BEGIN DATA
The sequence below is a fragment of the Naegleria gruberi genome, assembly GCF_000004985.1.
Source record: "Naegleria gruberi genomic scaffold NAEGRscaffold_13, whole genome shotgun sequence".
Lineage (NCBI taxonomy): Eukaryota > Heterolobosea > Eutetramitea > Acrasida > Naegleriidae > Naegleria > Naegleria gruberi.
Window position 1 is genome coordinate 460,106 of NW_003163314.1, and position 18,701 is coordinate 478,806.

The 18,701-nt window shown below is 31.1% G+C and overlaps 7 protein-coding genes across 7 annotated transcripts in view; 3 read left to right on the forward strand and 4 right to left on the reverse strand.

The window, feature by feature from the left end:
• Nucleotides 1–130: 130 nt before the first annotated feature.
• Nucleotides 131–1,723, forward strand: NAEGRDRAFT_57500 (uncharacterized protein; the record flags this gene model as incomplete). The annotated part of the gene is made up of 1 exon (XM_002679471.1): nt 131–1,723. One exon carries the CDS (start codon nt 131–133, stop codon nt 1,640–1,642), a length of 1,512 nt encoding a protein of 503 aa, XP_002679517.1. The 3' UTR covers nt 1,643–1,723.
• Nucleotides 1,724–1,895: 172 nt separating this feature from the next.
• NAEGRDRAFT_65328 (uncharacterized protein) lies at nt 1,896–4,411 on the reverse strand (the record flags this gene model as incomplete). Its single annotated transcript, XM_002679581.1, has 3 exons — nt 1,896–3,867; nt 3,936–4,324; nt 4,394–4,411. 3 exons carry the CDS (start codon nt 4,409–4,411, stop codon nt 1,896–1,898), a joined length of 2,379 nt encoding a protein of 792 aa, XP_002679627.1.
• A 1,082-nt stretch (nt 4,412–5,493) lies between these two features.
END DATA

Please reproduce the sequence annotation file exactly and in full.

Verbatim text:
The sequence below is a fragment of the Naegleria gruberi genome, assembly GCF_000004985.1.
Source record: "Naegleria gruberi genomic scaffold NAEGRscaffold_13, whole genome shotgun sequence".
Lineage (NCBI taxonomy): Eukaryota > Heterolobosea > Eutetramitea > Acrasida > Naegleriidae > Naegleria > Naegleria gruberi.
Window position 1 is genome coordinate 460,106 of NW_003163314.1, and position 18,701 is coordinate 478,806.

The 18,701-nt window shown below is 31.1% G+C and overlaps 7 protein-coding genes across 7 annotated transcripts in view; 3 read left to right on the forward strand and 4 right to left on the reverse strand.

The window, feature by feature from the left end:
• Nucleotides 1–130: 130 nt before the first annotated feature.
• Nucleotides 131–1,723, forward strand: NAEGRDRAFT_57500 (uncharacterized protein; the record flags this gene model as incomplete). The annotated part of the gene is made up of 1 exon (XM_002679471.1): nt 131–1,723. One exon carries the CDS (start codon nt 131–133, stop codon nt 1,640–1,642), a length of 1,512 nt encoding a protein of 503 aa, XP_002679517.1. The 3' UTR covers nt 1,643–1,723.
• Nucleotides 1,724–1,895: 172 nt separating this feature from the next.
• NAEGRDRAFT_65328 (uncharacterized protein) lies at nt 1,896–4,411 on the reverse strand (the record flags this gene model as incomplete). Its single annotated transcript, XM_002679581.1, has 3 exons — nt 1,896–3,867; nt 3,936–4,324; nt 4,394–4,411. 3 exons carry the CDS (start codon nt 4,409–4,411, stop codon nt 1,896–1,898), a joined length of 2,379 nt encoding a protein of 792 aa, XP_002679627.1.
• A 1,082-nt stretch (nt 4,412–5,493) lies between these two features.